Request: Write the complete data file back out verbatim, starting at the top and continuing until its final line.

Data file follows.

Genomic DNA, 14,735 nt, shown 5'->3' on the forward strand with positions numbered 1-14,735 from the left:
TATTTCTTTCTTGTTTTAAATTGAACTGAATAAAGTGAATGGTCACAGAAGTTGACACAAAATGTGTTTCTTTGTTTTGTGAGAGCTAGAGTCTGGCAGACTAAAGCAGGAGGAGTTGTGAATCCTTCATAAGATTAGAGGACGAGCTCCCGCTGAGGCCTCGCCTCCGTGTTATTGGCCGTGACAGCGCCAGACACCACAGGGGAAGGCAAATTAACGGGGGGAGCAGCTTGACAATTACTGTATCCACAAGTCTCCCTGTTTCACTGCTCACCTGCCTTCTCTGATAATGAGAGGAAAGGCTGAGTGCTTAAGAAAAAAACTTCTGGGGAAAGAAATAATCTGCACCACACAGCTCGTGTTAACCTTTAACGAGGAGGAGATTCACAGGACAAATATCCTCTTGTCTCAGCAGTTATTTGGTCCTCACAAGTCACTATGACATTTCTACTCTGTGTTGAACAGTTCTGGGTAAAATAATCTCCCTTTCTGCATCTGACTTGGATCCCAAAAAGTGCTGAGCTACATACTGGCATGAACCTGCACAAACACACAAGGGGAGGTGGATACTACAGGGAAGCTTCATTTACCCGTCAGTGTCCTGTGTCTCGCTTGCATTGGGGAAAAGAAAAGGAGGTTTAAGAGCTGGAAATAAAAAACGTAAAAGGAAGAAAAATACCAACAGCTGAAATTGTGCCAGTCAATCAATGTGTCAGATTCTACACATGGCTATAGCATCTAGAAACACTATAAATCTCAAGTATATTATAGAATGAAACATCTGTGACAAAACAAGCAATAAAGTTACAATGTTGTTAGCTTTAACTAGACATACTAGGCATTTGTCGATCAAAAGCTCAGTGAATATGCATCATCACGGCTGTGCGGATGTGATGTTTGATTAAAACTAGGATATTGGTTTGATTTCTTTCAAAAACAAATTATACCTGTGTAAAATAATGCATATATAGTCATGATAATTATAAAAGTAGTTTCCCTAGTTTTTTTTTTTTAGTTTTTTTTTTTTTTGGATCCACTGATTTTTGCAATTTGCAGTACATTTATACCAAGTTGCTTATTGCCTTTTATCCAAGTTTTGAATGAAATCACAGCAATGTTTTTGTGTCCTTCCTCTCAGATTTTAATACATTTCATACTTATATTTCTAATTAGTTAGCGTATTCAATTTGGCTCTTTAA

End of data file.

Genomic DNA, 14,735 nt, shown 5'->3' on the forward strand with positions numbered 1-14,735 from the left:
TATTTCTTTCTTGTTTTAAATTGAACTGAATAAAGTGAATGGTCACAGAAGTTGACACAAAATGTGTTTCTTTGTTTTGTGAGAGCTAGAGTCTGGCAGACTAAAGCAGGAGGAGTTGTGAATCCTTCATAAGATTAGAGGACGAGCTCCCGCTGAGGCCTCGCCTCCGTGTTATTGGCCGTGACAGCGCCAGACACCACAGGGGAAGGCAAATTAACGGGGGGAGCAGCTTGACAATTACTGTATCCACAAGTCTCCCTGTTTCACTGCTCACCTGCCTTCTCTGATAATGAGAGGAAAGGCTGAGTGCTTAAGAAAAAAACTTCTGGGGAAAGAAATAATCTGCACCACACAGCTCGTGTTAACCTTTAACGAGGAGGAGATTCACAGGACAAATATCCTCTTGTCTCAGCAGTTATTTGGTCCTCACAAGTCACTATGACATTTCTACTCTGTGTTGAACAGTTCTGGGTAAAATAATCTCCCTTTCTGCATCTGACTTGGATCCCAAAAAGTGCTGAGCTACATACTGGCATGAACCTGCACAAACACACAAGGGGAGGTGGATACTACAGGGAAGCTTCATTTACCCGTCAGTGTCCTGTGTCTCGCTTGCATTGGGGAAAAGAAAAGGAGGTTTAAGAGCTGGAAATAAAAAACGTAAAAGGAAGAAAAATACCAACAGCTGAAATTGTGCCAGTCAATCAATGTGTCAGATTCTACACATGGCTATAGCATCTAGAAACACTATAAATCTCAAGTATATTATAGAATGAAACATCTGTGACAAAACAAGCAATAAAGTTACAATGTTGTTAGCTTTAACTAGACATACTAGGCATTTGTCGATCAAAAGCTCAGTGAATATGCATCATCACGGCTGTGCGGATGTGATGTTTGATTAAAACTAGGATATTGGTTTGATTTCTTTCAAAAACAAATTATACCTGTGTAAAATAATGCATATATAGTCATGATAATTATAAAAGTAGTTTCCCTAGTTTTTTTTTTTTAGTTTTTTTTTTTTTTGGATCCACTGATTTTTGCAATTTGCAGTACATTTATACCAAGTTGCTTATTGCCTTTTATCCAAGTTTTGAATGAAATCACAGCAATGTTTTTGTGTCCTTCCTCTCAGATTTTAATACATTTCATACTTATATTTCTAATTAGTTAGCGTATTCAATTTGGCTCTTTAA